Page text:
When you see the names Apple and Microsoft, you are probably reminded of a great war between two technology giants, may the better company survive. Of course, in the real world, that’s not really what’s happening. In fact, these two companies have a long, if shaky history of actually working together when it suits their mutual purposes.
Take the ongoing development of Microsoft Office for the Mac. Microsoft’s 200-member Mac Business Unit is regarded as the largest independent developer of Mac software on the planet. Whether you like Office or not, it is an industry standard, and the Mac version is generally regarded as, in most respects anyway, superior to the Windows edition. It’s also a cash cow for Microsoft, delivering an estimated $200 million in profits every single year. So Microsoft keeps it going.
But make no mistake about it. Should the day come when Mac users prefer iWork or another Office alternative, you can bet that Microsoft will drop their Mac Office like a hot potato and redeploy the Mac BU to other departments in the company, or to the unemployment lines.
Now Microsoft is eyeing the arrival of the iPhone with dollar signs in their eyes. First, they made a deal with Apple to license ActiveSync for the iPhone. This means, come the release of iPhone 2.0 firmware in June, that you’ll have full support for a company’s Exchange email. What’s more, they’re busy looking over the iPhone SDK for possible application opportunities — applications you’ll be able to download, for a price of course.
Now doesn’t that put Microsoft’s own mobile initiative at somewhat of a disadvantage? Perhaps, but that’s no the point. You see, Microsoft earns the big bucks from Exchange Server licensing. In that universe, paying ten grand per company and lots more isn’t out of the question. So knowing the iPhone can access corporate email using Microsoft’s software will only encourage wider adoption of the package. So Microsoft’s bottom line is boosted. How much of an effect this might have probably isn’t certain, but as the iPhone spreads into the enterprise in the coming months, you can bet that corporations will seriously consider the Exchange alternative knowing it’s fully compatible.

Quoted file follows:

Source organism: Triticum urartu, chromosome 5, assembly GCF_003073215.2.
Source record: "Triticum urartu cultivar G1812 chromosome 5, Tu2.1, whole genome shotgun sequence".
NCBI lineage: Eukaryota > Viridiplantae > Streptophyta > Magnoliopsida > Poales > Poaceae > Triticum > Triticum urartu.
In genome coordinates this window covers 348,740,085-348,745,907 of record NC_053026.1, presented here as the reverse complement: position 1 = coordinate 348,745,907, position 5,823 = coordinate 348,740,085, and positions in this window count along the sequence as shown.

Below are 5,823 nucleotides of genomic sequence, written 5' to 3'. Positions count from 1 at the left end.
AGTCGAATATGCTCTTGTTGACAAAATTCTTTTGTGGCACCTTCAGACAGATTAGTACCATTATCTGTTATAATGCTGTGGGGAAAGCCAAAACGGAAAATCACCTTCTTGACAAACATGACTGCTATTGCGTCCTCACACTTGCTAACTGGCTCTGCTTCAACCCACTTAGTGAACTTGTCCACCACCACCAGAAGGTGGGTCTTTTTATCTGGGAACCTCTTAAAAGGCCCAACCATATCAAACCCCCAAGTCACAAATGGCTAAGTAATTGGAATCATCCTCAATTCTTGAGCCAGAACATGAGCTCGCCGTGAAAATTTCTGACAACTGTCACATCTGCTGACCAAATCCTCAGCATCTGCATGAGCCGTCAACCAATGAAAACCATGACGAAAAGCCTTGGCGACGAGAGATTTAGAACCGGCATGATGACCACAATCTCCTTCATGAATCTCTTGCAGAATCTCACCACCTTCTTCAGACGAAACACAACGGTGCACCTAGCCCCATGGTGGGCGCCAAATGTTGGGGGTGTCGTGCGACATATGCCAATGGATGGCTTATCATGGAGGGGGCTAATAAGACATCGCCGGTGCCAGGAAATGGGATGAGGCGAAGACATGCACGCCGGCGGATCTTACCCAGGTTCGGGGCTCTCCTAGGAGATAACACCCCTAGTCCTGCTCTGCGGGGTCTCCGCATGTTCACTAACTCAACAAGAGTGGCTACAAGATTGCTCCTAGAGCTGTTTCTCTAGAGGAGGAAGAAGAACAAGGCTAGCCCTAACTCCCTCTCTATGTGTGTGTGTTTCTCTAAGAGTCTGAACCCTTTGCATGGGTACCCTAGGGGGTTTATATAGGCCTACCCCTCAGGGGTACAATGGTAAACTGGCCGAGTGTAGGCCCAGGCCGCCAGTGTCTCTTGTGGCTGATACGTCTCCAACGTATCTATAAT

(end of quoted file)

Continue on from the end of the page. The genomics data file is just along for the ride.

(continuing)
I only wonder, in passing, why Entourage 2008 apparently doesn’t deliver 100% Exchange support, but I suppose it’s close enough not to concern most users. Or am I wrong? Well, if I am, I know you’ll be happy to correct me.
Another way Apple has really helped Microsoft is with the switch to Intel processors. Sure, that essentially killed development of Virtual PC for the Mac, but the truth is that Parallels acted so quickly in building a credible virtual machine alternative that Microsoft didn’t have time to compete. They don’t spin on a dime.
But no matter. Every sale for Parallels Desktop or VMWare Fusion means a potential sale for a retail Windows XP or Vista license. No, not 100%. Some of you already have valid Windows licenses, or prefer to run a Linux distribution or a different operating system instead. But certainly a lot of Mac switchers require Windows, if only as a crutch. That’s good news for Microsoft, since it earns far more money from retail licensing than from OEMs, where PC makers pay a mere fraction of the regular Windows pricetag.
So you can see that the greedy part of Microsoft’s leadership — and it’s a huge part — is enjoying the fact that more and more Macs are being sold at the expense of Windows boxes. Another factor: When it comes to something like Office for the Mac, support costs are far less too. That means that a larger portion of the dollars they receive can be used for purposes other than paying support people.
Now when it comes to the renewed browser wars, just how do companies profit from something that’s supposedly free? Well, with Microsoft, by attempting to enforce proprietary standards, they increase sales for their own products. With Apple and Mozilla, they get a little of that pay-per-click money from using a search engine embedded in the browser. Apple restricts the choice to Google and only Google, whereas Firefox gives you Yahoo, Answers and some others. In each case, your use of those search engines and, one hopes, clicking on one of the ads that appear in a search window, helps enrich them even further.
In short, neither Apple nor Mozilla are losing so much as a dime in providing free software. Together, they help enforce compliance with industry standards. As to Microsoft, well, one attempt to stem the erosion of Internet Explorer’s market share is version 8, now in public beta. That application promises improved support for those same Web standards. This means, if there’s widespread adoption of the new version of course, that Web developers won’t have to work so hard developing custom versions of their code to work in MSIE.
Now I don’t have to do a lot to make my sites compatible. But I also have better things to do with my time.
Meantime, so long as Apple can help enrich Microsoft, these two titular rivals will remain fast friends.
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